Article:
When you show someone how to solve a problem, acquire a new skill or accomplish a task, you're teaching. You're teaching that random Internet blog reader how to create a database, a coworker casually stopping by with that coding problem she can't figure out or even your son how to ride a bike.
You have the knowledge and they want you to share that. You're the teacher and they are the student. Each party has a certain expected level of knowledge about the task at hand. You, the teacher, has the solution or skill up in your head and it's up to you to show that to the student.
If you're a beginner yourself, it's easy to relate to the student. It wasn't too long ago that the knowledge entered your brain. It's top of mind. It's fresh and easily pulled out. Fast forward many months or even years and life experiences later, that feeling of not knowing fades.
You've been cursed! You've been cursed with knowledge.
Empathy Only Goes So Far
How much do you remember learning how to ride a bike? As you were learning, you probably skinned a few knees, fell in a few bushes and ultimately hated the process. At first. Once you pedaled for 10 feet on your own, you had it though! There you were eventually cruising down the street to your friend's house.
You might recall the experience you had at Timmy's house once you got there but you were too busy cursing inside your own head to remember what it was like to not ride a bike. Too much time has passed and too much wisdom has been bestowed upon you since then.
Try to teach a child how to ride a bike now. Chances are you're going to grab the seat, push a little bit and say, "Stay up!". That's it. You might give some tips about steering and leaning because that's what makes sense. But can you put yourself in that child's shoes and feel what it's like to be in their position?
Chances are, you're trying desperately to be empathetic but it's impossible for you to truly see through that child's eyes. You can be Mother Theresa being the most patient teacher ever but you're never going to truly understand how that child feels.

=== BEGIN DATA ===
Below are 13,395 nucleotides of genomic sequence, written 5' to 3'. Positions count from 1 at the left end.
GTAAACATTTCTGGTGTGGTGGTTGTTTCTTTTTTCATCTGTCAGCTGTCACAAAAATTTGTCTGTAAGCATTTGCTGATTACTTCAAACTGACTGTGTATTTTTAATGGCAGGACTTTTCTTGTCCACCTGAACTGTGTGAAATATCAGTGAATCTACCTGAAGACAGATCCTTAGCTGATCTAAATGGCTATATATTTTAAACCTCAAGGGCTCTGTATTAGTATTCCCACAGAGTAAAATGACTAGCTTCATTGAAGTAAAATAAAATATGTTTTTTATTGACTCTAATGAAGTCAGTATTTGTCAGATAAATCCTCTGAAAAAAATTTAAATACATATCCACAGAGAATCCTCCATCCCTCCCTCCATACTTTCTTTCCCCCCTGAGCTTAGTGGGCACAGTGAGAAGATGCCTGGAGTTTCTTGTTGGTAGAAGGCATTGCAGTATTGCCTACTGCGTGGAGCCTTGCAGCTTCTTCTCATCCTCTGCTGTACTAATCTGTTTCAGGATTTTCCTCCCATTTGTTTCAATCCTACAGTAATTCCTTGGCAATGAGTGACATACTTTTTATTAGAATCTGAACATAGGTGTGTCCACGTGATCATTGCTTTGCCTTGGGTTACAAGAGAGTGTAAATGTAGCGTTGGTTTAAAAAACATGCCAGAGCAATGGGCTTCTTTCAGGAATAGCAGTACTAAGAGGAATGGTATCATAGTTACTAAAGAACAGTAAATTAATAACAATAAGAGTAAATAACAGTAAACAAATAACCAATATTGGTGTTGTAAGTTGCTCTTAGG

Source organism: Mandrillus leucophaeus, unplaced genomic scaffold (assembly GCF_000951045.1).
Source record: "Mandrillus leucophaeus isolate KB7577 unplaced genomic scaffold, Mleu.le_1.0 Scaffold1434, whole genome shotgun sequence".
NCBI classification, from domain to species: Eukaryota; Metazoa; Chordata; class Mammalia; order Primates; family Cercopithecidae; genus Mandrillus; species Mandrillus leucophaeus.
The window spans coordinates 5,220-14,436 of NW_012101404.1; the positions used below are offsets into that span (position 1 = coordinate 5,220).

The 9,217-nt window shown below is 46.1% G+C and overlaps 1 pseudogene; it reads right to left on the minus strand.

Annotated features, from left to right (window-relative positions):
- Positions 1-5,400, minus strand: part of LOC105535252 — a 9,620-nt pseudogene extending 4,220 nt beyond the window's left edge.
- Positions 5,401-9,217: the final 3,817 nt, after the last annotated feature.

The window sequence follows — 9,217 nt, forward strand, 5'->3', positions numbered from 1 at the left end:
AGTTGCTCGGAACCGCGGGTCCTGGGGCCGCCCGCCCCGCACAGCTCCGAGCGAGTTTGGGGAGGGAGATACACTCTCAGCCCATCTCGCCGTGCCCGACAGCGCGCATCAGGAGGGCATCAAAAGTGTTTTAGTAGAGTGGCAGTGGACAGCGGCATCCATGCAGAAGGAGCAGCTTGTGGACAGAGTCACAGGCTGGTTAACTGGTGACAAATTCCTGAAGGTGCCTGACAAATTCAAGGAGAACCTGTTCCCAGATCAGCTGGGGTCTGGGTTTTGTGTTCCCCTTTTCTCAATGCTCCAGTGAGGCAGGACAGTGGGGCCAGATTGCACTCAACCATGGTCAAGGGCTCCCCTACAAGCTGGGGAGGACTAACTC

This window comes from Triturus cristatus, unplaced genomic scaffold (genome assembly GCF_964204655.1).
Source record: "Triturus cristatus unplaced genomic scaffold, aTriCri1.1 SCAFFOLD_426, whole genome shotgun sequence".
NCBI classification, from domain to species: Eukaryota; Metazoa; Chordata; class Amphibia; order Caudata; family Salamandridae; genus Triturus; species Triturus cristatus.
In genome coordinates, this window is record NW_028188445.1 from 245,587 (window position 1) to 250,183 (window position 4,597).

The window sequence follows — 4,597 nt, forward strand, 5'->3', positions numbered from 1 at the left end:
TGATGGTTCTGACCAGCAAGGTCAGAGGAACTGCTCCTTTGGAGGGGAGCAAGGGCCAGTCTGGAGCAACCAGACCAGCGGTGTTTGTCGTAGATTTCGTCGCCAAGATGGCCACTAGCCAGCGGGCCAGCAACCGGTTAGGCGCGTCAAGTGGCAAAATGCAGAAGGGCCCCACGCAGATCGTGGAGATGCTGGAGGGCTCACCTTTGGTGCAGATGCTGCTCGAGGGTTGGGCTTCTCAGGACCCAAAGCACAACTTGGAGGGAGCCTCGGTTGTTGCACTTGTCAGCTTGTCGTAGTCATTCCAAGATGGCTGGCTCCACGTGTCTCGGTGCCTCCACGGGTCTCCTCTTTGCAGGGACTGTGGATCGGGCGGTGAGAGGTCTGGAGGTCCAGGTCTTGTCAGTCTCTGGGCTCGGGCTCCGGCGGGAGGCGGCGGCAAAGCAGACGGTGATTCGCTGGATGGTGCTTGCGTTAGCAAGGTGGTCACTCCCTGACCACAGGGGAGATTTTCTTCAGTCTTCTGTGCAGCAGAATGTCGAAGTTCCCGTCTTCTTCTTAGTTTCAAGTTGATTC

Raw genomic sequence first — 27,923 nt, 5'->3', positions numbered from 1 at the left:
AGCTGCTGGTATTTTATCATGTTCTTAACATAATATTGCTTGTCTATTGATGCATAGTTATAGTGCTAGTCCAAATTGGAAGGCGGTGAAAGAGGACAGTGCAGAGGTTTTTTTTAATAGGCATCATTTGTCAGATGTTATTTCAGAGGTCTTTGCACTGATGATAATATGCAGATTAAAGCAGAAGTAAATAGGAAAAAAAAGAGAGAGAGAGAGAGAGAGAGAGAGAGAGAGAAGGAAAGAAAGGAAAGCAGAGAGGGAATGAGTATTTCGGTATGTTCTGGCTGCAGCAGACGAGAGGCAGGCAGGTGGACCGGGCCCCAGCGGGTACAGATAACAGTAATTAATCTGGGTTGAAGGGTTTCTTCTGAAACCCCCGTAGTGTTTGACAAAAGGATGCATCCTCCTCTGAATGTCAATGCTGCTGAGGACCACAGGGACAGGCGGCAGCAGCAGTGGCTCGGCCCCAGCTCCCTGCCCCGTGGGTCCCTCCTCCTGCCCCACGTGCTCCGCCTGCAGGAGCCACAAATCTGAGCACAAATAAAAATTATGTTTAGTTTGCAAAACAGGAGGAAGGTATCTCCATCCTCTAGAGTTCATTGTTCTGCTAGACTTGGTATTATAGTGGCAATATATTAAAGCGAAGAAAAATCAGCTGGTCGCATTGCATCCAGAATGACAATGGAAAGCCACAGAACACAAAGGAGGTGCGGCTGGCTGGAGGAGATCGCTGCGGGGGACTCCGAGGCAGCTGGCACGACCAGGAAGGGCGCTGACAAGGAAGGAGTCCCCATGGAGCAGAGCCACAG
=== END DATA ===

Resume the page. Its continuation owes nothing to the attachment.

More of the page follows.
Your Brain Automates Subconsciously
If you're reading this blog, I bet you love automation. You hate doing the same thing twice. Did you know your brain feels the same way? Think of all the tasks you've learned in your lifetime. Take your morning routine, for example. Have you ever forgot if you washed your hair or not right after you got done? I have! I do it all the time. It's not because I have a bad memory, per se. It's because my brain is on auto-pilot.
We've learned tens of thousands of skills and tasks in our lifetimes. I sure don't want to imagine a world when I have to learn all of those tasks over again. Learning required hard, mental effort. Nowadays, I can drive my daughter to school with my eyes closed or...watch Netflix on my phone on the way home. Kidding! Or am I?
Your brain automates all of those routine tasks. The brain tucks away all of those steps you learned years ago on how to ride a bike and has automated them. The brain shoves all of those tasks that required true cognition at one time, packaged them up and built a script to run later.
If you've essentially scripted so many tasks, imagine how hard it's going to be to feel the pain and struggle of spending so many mental cycles on learning a new task or skill.
If you're a trainer or teacher, your brain is out for you and no one else. Your brain doesn't care if you want to teach Tommy how to ride his new Huffy. Let Timmy skin some knees and let his own brain take care of. Your brain is an asshole.
Logic is Our First Choice
When you attempt to convey your knowledge to someone else, you're probably being completely logical. You know Timmy is going to fall on his face if he leans too far to the left so you say, "Lean to the right when you feel yourself leaning to the left". The logical part of your brain knows when you apply pressure to the pedals, the bike moves forward so you tell Timmy that. But Timmy still falls on his face sometimes.
It's not Timmy's fault he looks as coordinated as an elephant on stilts. Don't blame him. You probably had the same luck.
No amount of screaming and yelling at Timmy is going to keep him upright.
Don't get logical, just forget...for a little bit.
Forget Everything You Know
The next time you try to explain a topic, erase everything you know. Consciously, put yourself in that same position you were when you first learned.
- Were you at another job?
- What's the latest tech you had learned at the time?
- How old were you?
Reminisce. Take a trip back in time when you, yourself, were a newbie. You would not believe how differently you will approach the teaching process. You'll tend to use more "teaching by feeling" rather than "teaching by logic" which your student will greatly appreciate.
It's hard to put yourself in someone else's shoes. Really hard. The skill of getting in the learner's frame of mind is a rare skill indeed. This skill alone is what separates the "training by repetition" types from the "leading by example" types.
Have empathy. Think like a beginner. Build visions of newbness in your head. Break the curse today.
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